69. Mirror me.

What happened today?


Oh yes, Bailey. Ha, ha. How could I forget such a thing? What a silly rabbit.

Well, I was only a few corridors away from my cabin when I saw Bailey and this other joe-schmo. They were circling each other like pigeons intent on mating – chests puffed, wings to breast, waiting for the other to pitch over. Revolve, revolve.

Strangely unarmed though – Queensbury rules, and all that?

No. Concealed weapons…

Some old chuffer meambling down the passageway, turns right. No witnesses now, eh?

They didn’t notice me at first, and perhaps it was the lack of sleep, or perhaps it was Bat whispering a few delicious ideas, but I soon found myself drifting up, to say hello as it were – a lovely, floaty, uninvited guest at their trivial tête-à-tête.

The three of us considered those others in the abrupt circle, static as stone monuments, and I saw the glances the two men gave each other.

A little puddle of fear, soon quashed, convinced me that my last moments on earth were nothing more than a mild inconvenience to such men, who just wanted to get back to the business of killing – some little, distant part of me, that wanted to concede defeat, there and then. But another part, a larger and much more radiant part, wanted to look once more in the mirrored glass of the porthole, darling – and that’s what I did: I looked to the murky reflection of myself in that nearby circle of glass…

‘Mirror, mirror on the wall?’

And in that moment, I knew all three of us, in our little circle, could see it – see it in me! Not the same look as my first quarry – not fear, not broken, not defeated.  But a crafty old wolf.  A blood-stained, baseball-bat-wielding survivor.

A Hunter.

Oh, darling, I’m not giving in. Why should I?

What’s that Mr. Bat?

Ha, ha, ha, ha, ha!

Bailey lunged first.  He had already weighed up his options: the brute man? Or the bloody baseball bat with the petite woman in tow?  Beast or Beauty?

He pulled out a hunting knife and lunged at the other man, tearing into his side and forcing him to retreat backwards, but not before the man slashed out at Bailey’s face with a cutthroat razor.

Really, he rather missed.

I rushed towards Bailey, swinging the bat with all the spit and polish I could muster, and almost landed a good old thump to his head.  Almost.  He lashed out with the knife, deflecting my strike by barging through it, and what little of Bat did connect, wasn’t going to slow down a man the size of Bailey.  His knife left a gaping wound in my shoulder, the baseball bat sagged, suddenly slick to hold, and he was ready to finish the job, grinning like a devil, hadn’t the other man slashed at Bailey’s rear quarters.  Luck be a lady.

I knew I couldn’t finish this. Wounded, it was time for a tasteful retreat.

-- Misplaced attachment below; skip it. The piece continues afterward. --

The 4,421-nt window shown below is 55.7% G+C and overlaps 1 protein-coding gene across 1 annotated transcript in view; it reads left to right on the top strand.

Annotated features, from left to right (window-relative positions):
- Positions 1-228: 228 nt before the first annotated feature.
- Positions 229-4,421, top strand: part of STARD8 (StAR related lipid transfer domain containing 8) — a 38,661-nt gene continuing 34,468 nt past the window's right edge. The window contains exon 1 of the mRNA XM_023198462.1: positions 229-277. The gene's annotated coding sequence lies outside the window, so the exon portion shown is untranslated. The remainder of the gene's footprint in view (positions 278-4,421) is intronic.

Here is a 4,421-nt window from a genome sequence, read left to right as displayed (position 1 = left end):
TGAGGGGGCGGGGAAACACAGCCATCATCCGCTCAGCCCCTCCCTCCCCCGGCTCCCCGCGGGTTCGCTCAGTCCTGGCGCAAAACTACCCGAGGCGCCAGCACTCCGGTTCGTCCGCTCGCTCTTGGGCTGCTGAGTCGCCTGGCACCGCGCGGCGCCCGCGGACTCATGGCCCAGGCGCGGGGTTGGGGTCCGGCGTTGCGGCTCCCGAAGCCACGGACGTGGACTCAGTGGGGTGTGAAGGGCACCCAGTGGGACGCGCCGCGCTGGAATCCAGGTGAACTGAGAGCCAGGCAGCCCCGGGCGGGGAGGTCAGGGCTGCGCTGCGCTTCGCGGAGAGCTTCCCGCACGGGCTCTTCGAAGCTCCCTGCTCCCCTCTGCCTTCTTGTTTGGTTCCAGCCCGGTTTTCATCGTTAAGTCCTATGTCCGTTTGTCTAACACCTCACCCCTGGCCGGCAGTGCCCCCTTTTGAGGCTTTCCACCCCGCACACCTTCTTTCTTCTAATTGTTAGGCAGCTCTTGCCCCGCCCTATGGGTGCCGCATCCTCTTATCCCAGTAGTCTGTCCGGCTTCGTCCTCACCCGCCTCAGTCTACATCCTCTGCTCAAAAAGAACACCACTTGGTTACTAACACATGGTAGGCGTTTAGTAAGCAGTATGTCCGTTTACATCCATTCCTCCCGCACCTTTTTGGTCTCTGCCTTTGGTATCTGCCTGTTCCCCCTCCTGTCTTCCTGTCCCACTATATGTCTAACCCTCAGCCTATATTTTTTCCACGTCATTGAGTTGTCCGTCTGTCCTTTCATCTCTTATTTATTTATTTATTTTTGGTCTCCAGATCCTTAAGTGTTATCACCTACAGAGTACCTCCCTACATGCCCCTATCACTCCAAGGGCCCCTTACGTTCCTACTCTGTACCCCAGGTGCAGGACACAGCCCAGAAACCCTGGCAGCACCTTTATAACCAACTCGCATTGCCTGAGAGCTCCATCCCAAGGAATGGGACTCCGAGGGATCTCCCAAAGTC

I ran down the corridor, bouncing from wall to wall – it seemed pain wasn’t good for one foot in front of the other – and I let my momentum carry me through the doors to the Vesuvius Bar.  No time to hide under a table, as Bailey came crashing through the doors just after me.  Where was his knife? More heavy footsteps. The other man staggering through after him, banging through the doors, razor in hand and a rage in his eyes.

Bailey was trapped between us. He could probably have taken me, I suppose, though I still had the letter opener concealed in my pocket.

But why run? Only one thing was going to happen here: Bailey was going to die. This I decided in a muttered pact to myself. Either by my hands or those of the shambling man at the doorway – our fox had been run to ground.

But, ludicrous as it was, Bailey didn’t seem at all concerned about his situation.  Was it that he welcomed death? A scary thought: a Bailey with nothing to lose?

His eyes mocked me as I closed in on him, as he backed toward the man at the door.  What was he thinking? The letter opener was now firmly in my hand, knuckles creaking. You’re going to get it now, I thought. Both I and the other man were no more than a few feet from Bailey, so we attacked. Just like that!

But Instead of the blood-curdling cry of our fox departing our seaborne cruise, we were treated to the rather annoying whistle of security, and the tromping feet of the guards that rushed the room to arrest us.

Life is full of disappointments, but being dragged past the ghastly man you just tried to kill, while he chuckles at you, is a new low.

‘There are rules’, reminded the guards as they escorted us to ‘The Judge’ – he in the stepped wig, who promptly fined me for carrying a dangerous weapon…

On a murder cruise…

Then to the brig, my dear.

The Judge

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